For Jean-Luc Nancy, love’s meaning is to be found entirely in the act of its utterance. To define the term further, to elucidate the qualities that one loves or declare the amount or degree of one’s feelings, is to diminish its uniqueness—to universalize that which finds its power in its individuation. In a lecture given to a group of children and reproduced in the collection God Justice Love Beauty, Nancy contends that, “When I say ‘I love you’ to someone the sense of love is there, but not necessarily in a complete or immediate way” (66). It is then love’s incompleteness and unlocatability that, for Nancy, accounts for its potency.
But there is also an insurmountable tension at love’s core. In discussing saying “I love you” for the first time, Nancy proposes that, “The more afraid we are, the more we put off saying it and the more we enter into the truth of how a lover feels” (82). This central conflict is rendered as follows: love’s form is constituted in saying “I love you,” but it is in the absence of this utterance that we feel it the most. This is love’s paradox.
This paradox too extends to hatred, a term that, for Melanie Klein and indeed the accompanying clip, is so obviously linked to love. In Once Upon a Time in the West (Sergio Leone, 1968) Harmonica (Charles Bronson) and Frank (Henry Fonda) are united in a not-yet fully acknowledged bond, a union that if professed would immediately lose its power. But despite its sharing the shape of Nancy’s love, theirs is a relationship of hatred; Frank has long ago killed Harmonica’s brother in a particularly sadistic way but has since forgotten the event, and it is Harmonica’s goal to have Frank remember this incident without Harmonica himself declaring it. Here, the two finally agree to consummate their union in a duel, the outcome of which will result in the pronouncement of their relationship.
For Harmonica and Frank it is in the preamble to their declaration, what here takes the form of a gunfight, that their emotions are most available. But it is in the declaration itself where the form of their love/hate is finally constituted (indeed through a literal coming into focus), a moment that illuminates but diminishes their feelings. It is in this way that something of hate (and love) always dies in its birth.
Great post Kal, thanks for getting things started this week. I think the clip is a valuable illustration, but I am most interested in this idea of a "felt-sense" versus the enunciation of love. I admit, I have not read the Nancy text you refer to, so perhaps I misunderstand, but what seems key here is that love is something that can only flourish within one's self. That is, in attempting to "materialize" love as a "thing" through its enunciation we end up diminishing it. But, then, doesn't this raise the question of who love is for? In saying "I love you" it would seem that we may lose that affect because now it is rendered as an emotion, acknowledgement, agreement, or contract. In this way, it seems that to "be in love" necessarily entails its secrecy at confirmation's expense.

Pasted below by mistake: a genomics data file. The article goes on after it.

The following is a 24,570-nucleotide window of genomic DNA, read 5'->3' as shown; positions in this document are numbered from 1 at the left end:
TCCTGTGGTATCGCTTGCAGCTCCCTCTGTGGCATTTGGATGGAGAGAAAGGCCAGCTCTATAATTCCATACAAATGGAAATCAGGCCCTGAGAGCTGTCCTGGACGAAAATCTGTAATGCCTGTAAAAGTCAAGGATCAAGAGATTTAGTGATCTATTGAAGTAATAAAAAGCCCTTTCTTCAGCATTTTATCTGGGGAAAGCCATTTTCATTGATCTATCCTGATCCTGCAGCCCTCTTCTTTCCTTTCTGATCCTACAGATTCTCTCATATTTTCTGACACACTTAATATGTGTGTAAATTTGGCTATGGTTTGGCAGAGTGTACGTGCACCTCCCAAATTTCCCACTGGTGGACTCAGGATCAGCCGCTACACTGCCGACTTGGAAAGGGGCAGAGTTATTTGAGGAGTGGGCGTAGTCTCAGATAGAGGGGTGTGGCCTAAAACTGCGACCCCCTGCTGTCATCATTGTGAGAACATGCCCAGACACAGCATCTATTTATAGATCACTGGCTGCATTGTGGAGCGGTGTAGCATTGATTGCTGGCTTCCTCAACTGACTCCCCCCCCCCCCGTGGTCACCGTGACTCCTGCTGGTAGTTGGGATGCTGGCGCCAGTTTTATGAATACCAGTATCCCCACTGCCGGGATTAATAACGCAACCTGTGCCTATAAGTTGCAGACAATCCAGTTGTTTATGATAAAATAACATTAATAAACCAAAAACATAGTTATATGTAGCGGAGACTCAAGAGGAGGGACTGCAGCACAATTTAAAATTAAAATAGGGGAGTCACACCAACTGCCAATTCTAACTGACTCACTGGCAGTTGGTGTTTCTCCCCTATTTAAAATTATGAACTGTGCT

Thanks for this, Kal. The paradox you're describing between love's presence in enunciation versus in unarticulated feeling–and, as you put it, in the illumination/diminishment involved in enunciation–seems to point to the risk inherent, even central, to love. And I'm thinking of the following exchange in Adaptation (2002): Donald: I loved Sarah, Charles. It was mine, that love. I owned it. Even Sarah didn't have the right to take it away. I can love whoever I want.
Charlie: But she thought you were pathetic.
Donald: That was her business, not mine. You are what you love, not what loves you. That's what I decided a long time ago.
Arguable cheesiness aside, there's something there to me in the notion of "her business, not mine." If feeling is diminished, or divested, in love's articulation, maybe something of that can be retained or protected if the enunciation isn't aimed at verification or reciprocation by the loved? Or is that kind of declaration even possible?
Vengeance Is Mine
Kal, your bold and fascinating choice of Once Upon a Time in the West reminds me also of one of my favorite narratives, The Count of Monte Cristo, which also focuses on revenge (a specific course of action based on hatred, like Harmonica's quest here: Frank's recognition of his past misdeed must come from himself to satisfy Harmonica). Edwin Dantes needs things just the right way, too, and his implicit concern is with winning back Mercedes, achieving happiness and maybe even professing love, as much as getting even. Revenge might supply a relation to hatred analogous to seduction and love—“seduction” understood in a very broad sense, anyway. I'll still have to mull over the implications of love's enunciation diminishing its presence, or that “in the absence of this utterance that we feel” love most. I'm persuaded that this can be true in some cases, such as an argument with a loved one that reaches a point where one feels obligated to allay fears and say, “No, honestly, I do love you.” But even then, it seems to be premised on a love-as-feeling … rather than, say, as process. Would something change, for Nancy, for you Kal, or for us readers, if we shifted the definition of love in the premise from one to the other?
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